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Data and code from: Predicting population genetic change in an autocorrelated random environment: insights from a large automated experiment

Citation

Rescan, Marie et al. (2021), Data and code from: Predicting population genetic change in an autocorrelated random environment: insights from a large automated experiment, Dryad, Dataset, https://doi.org/10.5061/dryad.m0cfxpp3z

Abstract

Most natural environments exhibit a substantial component of random variation, with a degree of temporal autocorrelation that defines the color of environmental noise. Such environmental fluctuations cause random fluctuations in natural selection, affecting the predictability of evolution. But despite long-standing theoretical interest for population genetics in stochastic environments, there is a dearth of empirical estimation of underlying parameters of this theory. More importantly, it is still an open question whether evolution in fluctuating environments can be predicted indirectly using simpler measures, which combine environmental time series with population estimates in constant environments. Here we address these questions by resorting to an automated experimental evolution approach. We used a liquid-handling robot to expose over a hundred lines of the micro-alga Dunaliella salina to randomly fluctuating salinity over a continuous range, with controlled mean, variance, and autocorrelation. We then tracked the frequencies of two competing strains through amplicon sequencing of a nuclear and choloroplastic barcode sequences. We show that the magnitude of environmental fluctuations (variance), but also their predictability (autocorrelation), had large impacts on the average selection coefficient. The stochastic variance in frequency change, which quantifies randomness in population genetics, was substantially higher in a fluctuating environment. The reaction norm of selection coefficients against constant salinity yielded accurate predictions for the mean selection coefficient in a fluctuating environment. This selection reaction norm was in turn well predicted by environmental tolerance curves, with population growth rate against salinity. However, both the selection reaction norm and tolerance curves underestimated  the variance in selection caused by random environmental fluctuations. Overall, our results provide exceptional insights into the prospects for understanding and predicting genetic evolution in randomly fluctuating environments.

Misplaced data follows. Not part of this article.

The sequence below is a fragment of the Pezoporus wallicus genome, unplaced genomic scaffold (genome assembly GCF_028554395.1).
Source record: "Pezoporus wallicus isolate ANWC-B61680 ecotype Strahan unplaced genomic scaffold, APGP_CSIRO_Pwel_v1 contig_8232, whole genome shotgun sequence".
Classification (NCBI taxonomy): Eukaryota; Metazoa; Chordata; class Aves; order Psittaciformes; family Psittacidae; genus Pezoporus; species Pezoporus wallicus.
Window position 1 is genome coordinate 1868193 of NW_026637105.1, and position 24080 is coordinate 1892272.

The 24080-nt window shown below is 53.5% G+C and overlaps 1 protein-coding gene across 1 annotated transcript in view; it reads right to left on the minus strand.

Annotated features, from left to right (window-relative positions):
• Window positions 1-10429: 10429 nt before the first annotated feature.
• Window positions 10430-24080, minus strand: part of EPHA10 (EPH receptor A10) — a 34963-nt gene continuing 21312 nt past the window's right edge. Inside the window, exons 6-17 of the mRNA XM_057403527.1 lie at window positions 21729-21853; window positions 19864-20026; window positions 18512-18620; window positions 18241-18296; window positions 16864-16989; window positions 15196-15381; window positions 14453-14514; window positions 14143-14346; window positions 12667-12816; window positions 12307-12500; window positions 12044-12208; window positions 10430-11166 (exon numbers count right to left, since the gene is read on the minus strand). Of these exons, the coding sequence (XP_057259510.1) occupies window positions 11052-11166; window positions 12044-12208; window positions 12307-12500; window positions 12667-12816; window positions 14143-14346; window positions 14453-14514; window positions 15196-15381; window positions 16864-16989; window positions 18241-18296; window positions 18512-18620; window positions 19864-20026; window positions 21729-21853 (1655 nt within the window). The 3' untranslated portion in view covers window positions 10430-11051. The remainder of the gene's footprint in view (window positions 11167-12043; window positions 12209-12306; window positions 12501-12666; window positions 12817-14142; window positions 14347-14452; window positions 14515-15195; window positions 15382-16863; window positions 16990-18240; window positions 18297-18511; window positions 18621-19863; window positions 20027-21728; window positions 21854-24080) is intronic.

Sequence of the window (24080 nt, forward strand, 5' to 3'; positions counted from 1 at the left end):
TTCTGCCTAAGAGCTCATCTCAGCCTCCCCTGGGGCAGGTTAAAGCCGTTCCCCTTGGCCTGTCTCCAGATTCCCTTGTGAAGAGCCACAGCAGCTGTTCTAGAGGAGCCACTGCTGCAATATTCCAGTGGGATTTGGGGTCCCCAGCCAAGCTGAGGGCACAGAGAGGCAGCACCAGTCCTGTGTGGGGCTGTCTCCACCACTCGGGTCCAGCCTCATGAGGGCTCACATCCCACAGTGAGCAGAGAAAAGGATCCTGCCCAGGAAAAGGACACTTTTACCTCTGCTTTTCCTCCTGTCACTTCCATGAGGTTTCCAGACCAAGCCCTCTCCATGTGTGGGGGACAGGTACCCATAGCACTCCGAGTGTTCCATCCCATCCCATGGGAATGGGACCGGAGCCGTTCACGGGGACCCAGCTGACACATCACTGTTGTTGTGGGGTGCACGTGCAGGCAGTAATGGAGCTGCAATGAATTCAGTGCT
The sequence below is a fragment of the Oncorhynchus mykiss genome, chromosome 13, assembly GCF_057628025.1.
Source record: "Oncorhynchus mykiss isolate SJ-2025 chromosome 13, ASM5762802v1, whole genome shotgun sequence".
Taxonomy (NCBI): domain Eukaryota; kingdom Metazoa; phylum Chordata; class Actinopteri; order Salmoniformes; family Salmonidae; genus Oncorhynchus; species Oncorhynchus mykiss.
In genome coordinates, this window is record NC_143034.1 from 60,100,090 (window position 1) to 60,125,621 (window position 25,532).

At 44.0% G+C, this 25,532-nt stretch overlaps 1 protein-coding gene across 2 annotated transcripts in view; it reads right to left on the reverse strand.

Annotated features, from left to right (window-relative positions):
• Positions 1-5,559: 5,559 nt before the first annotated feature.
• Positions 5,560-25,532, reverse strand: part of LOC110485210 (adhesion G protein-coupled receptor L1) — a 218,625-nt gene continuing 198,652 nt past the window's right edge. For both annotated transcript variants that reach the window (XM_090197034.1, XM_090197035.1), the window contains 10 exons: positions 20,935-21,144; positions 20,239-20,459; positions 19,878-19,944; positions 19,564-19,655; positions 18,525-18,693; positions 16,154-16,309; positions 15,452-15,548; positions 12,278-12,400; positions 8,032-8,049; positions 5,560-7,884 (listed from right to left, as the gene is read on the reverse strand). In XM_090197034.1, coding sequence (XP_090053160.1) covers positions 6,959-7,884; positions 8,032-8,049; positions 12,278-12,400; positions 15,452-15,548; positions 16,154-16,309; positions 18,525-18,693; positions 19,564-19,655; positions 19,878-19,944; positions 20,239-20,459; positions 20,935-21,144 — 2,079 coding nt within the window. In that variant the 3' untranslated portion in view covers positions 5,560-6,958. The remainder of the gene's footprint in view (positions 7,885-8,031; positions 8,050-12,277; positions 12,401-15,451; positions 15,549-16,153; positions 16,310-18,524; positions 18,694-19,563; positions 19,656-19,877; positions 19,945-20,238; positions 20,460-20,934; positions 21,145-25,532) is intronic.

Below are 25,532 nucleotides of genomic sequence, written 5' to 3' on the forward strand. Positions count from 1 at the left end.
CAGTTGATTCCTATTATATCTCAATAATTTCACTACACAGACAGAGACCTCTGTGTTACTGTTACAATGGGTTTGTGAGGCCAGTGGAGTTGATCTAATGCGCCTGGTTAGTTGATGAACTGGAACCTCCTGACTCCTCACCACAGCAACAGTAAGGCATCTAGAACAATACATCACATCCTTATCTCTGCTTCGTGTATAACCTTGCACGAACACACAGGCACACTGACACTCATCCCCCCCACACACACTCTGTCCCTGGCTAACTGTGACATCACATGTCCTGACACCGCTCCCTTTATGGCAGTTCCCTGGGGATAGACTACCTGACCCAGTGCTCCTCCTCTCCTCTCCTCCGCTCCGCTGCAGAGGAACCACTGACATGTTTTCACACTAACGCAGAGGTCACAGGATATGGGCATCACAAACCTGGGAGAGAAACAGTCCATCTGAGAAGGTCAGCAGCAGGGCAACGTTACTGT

Methods

We exposed a mixture of two Dunaliella salina strains to fluctuating vs constant salinity (strains CCAP  19/12 : A and CCAP 19/15 : C), and tracked their frequencies through time by amplicon sequencing of the ITS2 and a chloroplast locus. Genomic DNA from 1071 samples was extracted using the Nucleospin® plant II (Macherey-Nagel).